The Personification of Death and Its Heralds in Romanian Folklore

Both Vulcănescu and Olinescu mention the personified aspect of Death in their studies on Romanian folklore.

Legend has it that Death was not always invisible. She appeared as a hideous, emaciated, old woman, bearing wings and, of course, a scythe . However, since Death enjoyed taunting the ones she was supposed to take with her, and since sometimes the most cunning enjoyed taunting her, God decided it was best to grant her the gift of invisibility.

Even though Death is now invisible to mortals, and they cannot foresee their time of departure anymore, there are certain signs that speak of an imminent death.

Vulcănescu  writes about such signs. According to the ethnologist, the animals around the household are often heralds of death: dogs howling at the moon, or digging holes in the ground, horses neighing out of the blue, hens that sing a rooster’s song and so forth. Household items can also play the part of the messengers of death. For example, mirrors that break or sacred icons that fall from where they are hanged are considered to herald someone’s death.

Luckily, Marcel Olinescu is far more generous with the info. So, these are the signs one should pay attention to:

  1.  Wooden objects cracking out of the blue;
  2. Bottles and pots breaking or falling without being touched;
  3. Sacred icons falling from where they are hanged;
  4. A hen singing like a rooster, especially if the hen is black;
  5. Dogs howling at night;
  6. A twitching eyelid heralds the death of a close one;
  7. An ox kneeling at a wedding;
  8. An owl singing on the rooftop;
  9. A mole mound next to one of the walls;
  10. Cats fighting each other;
  11. Dogs digging holes into the ground;
  12. Cows kicking the floor;
  13. An ox mooing at the bride’s chariot when she is taken to the groom’s house;
  14. A cuckoo bird singing near a house where someone is ill;
  15. Cats meowing and hissing inside;
  16. A swallow nesting under the eaves;
  17. Chicken singing in only a few days after birth are a bad omen;
  18. Being called by your name when there’s nobody there;
  19. Losing a ring from one’s finger;
  20. Hearing the bells toll when they actually don’t;
  21. If the altar candle goes out on its own, it means that the priest is going to die;
  22. Only one coal left in the stove heralds the death of one of the spouses;
  23. Black spots on one’s nails;
  24. Black spots on one’s hands;
  25. Beams cracking;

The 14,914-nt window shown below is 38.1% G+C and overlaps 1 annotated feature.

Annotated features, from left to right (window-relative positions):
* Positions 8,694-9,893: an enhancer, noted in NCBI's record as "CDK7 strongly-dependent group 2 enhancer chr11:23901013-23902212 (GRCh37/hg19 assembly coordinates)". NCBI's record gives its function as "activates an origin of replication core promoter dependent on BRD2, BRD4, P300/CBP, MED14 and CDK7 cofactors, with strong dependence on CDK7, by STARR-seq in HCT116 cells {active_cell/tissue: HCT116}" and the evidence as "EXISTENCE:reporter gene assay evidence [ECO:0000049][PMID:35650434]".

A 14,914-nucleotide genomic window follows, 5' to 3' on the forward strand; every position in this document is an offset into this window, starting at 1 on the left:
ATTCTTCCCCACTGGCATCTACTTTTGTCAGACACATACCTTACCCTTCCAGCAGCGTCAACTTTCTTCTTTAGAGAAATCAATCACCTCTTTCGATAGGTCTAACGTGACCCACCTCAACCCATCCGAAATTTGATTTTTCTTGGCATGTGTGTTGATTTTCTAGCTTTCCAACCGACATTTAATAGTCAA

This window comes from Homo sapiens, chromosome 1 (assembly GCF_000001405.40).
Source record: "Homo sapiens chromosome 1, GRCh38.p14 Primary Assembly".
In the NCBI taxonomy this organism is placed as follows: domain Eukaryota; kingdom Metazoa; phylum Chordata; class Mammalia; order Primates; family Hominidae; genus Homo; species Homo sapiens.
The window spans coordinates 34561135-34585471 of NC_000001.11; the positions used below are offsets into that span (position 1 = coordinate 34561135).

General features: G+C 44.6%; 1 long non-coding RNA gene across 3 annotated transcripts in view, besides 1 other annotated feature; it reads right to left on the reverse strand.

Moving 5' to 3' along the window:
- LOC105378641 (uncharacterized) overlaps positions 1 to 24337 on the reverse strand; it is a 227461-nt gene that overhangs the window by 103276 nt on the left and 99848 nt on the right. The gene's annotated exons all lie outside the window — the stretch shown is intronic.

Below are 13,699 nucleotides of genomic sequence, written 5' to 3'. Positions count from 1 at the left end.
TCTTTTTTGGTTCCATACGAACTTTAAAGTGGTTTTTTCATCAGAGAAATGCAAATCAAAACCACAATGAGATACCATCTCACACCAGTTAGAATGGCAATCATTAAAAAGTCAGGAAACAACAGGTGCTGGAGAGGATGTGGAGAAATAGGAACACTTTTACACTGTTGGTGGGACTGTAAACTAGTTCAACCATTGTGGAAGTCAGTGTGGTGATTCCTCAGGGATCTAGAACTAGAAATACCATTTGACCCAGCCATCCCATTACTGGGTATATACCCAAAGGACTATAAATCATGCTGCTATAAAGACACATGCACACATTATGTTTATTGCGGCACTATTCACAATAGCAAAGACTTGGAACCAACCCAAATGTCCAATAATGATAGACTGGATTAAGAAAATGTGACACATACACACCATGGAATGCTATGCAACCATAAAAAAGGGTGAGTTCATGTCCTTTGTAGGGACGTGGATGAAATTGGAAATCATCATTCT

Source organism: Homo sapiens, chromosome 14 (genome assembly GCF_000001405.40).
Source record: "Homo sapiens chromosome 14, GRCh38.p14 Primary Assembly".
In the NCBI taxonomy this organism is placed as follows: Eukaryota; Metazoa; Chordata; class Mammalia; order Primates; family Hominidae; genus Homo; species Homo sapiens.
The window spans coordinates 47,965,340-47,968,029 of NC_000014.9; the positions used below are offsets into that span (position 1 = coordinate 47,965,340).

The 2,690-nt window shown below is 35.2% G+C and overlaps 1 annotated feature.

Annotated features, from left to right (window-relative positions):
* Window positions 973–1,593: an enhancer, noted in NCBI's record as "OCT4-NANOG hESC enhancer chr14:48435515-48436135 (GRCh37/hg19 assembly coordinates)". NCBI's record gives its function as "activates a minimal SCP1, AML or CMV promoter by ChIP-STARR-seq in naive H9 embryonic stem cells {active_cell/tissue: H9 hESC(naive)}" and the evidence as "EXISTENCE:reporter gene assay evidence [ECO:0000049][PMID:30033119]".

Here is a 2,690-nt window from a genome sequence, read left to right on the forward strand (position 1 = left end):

26. Rusty wedding ring on one’s finger;
  27. Mirror falling from where it is hung;
  28. Things breaking inside a church herald the death of one of the priests;
  29. 13 people round a table – one of them will die by the end of the year;
  30. Dreaming of a dead relative;
  31. Dreaming of falling into a chasm;
  32. Dreaming of a broken down house;
  33. If one dreams someone wearing new clothes, that someone will die;
  34. Dreaming of cows.

I do find it very interesting that animals associated with sorcery all over the world, such as the owl, the black hen, the cat or the dog are also seen as heralds of death in Romanian folklore. Moreover, there seems to be a tight connection between death and love, as some of the omens are related to weddings. While it is also clear that some of these superstitions are pre-christian, and others a lot more recent, man’s capacity for intuitive knowledge never ceases to amaze me.


From Heka to Hik – A Few Things on Ancient Egyptian Magic

Heka was the word ancient Egyptians used to describe actions qualified as “magical”. According to Geraldine Pinch, heka also represented one of the forces used in the creation of the world, to make order out of chaos. The personification of heka, or Heka as a deity, was represented as a human with his name written on his forehead. Seems that the Egyptians considered every act of magic as some sort of continuation of the creation process, thus Heka  was the energy that made creation possible.  It is interesting that deities and supernatural creatures possessed this heka quality, but not only. Egyptian kings, the dead and some of the deformed living were also linked  to it.

Ritner mentions the Coffin Texts, a collection of  funerary spells from ancient Egypt. Here is Heka addressing the gods in Spell 261: